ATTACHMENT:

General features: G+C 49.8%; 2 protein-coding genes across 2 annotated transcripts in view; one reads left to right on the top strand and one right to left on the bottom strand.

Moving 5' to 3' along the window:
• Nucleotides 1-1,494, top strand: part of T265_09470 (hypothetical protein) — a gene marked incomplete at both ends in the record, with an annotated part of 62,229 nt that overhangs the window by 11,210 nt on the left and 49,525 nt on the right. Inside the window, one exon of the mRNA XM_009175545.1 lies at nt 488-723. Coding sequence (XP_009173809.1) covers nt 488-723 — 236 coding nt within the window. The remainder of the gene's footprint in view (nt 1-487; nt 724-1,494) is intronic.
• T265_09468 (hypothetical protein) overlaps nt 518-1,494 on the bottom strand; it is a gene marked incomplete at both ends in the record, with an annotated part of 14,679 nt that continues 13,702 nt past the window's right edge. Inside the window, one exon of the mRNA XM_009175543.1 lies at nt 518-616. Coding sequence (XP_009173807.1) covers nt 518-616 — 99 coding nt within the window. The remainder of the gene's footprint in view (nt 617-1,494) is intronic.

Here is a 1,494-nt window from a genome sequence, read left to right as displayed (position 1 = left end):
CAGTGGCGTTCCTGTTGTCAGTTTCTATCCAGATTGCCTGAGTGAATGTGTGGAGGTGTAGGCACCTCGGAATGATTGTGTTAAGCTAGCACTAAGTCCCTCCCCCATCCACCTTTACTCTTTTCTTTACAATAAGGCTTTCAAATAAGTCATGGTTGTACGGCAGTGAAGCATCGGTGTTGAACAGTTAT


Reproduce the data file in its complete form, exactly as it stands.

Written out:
General features: G+C 49.8%; 2 protein-coding genes across 2 annotated transcripts in view; one reads left to right on the top strand and one right to left on the bottom strand.

Moving 5' to 3' along the window:
• Nucleotides 1-1,494, top strand: part of T265_09470 (hypothetical protein) — a gene marked incomplete at both ends in the record, with an annotated part of 62,229 nt that overhangs the window by 11,210 nt on the left and 49,525 nt on the right. Inside the window, one exon of the mRNA XM_009175545.1 lies at nt 488-723. Coding sequence (XP_009173809.1) covers nt 488-723 — 236 coding nt within the window. The remainder of the gene's footprint in view (nt 1-487; nt 724-1,494) is intronic.
• T265_09468 (hypothetical protein) overlaps nt 518-1,494 on the bottom strand; it is a gene marked incomplete at both ends in the record, with an annotated part of 14,679 nt that continues 13,702 nt past the window's right edge. Inside the window, one exon of the mRNA XM_009175543.1 lies at nt 518-616. Coding sequence (XP_009173807.1) covers nt 518-616 — 99 coding nt within the window. The remainder of the gene's footprint in view (nt 617-1,494) is intronic.

Here is a 1,494-nt window from a genome sequence, read left to right as displayed (position 1 = left end):
CAGTGGCGTTCCTGTTGTCAGTTTCTATCCAGATTGCCTGAGTGAATGTGTGGAGGTGTAGGCACCTCGGAATGATTGTGTTAAGCTAGCACTAAGTCCCTCCCCCATCCACCTTTACTCTTTTCTTTACAATAAGGCTTTCAAATAAGTCATGGTTGTACGGCAGTGAAGCATCGGTGTTGAACAGTTAT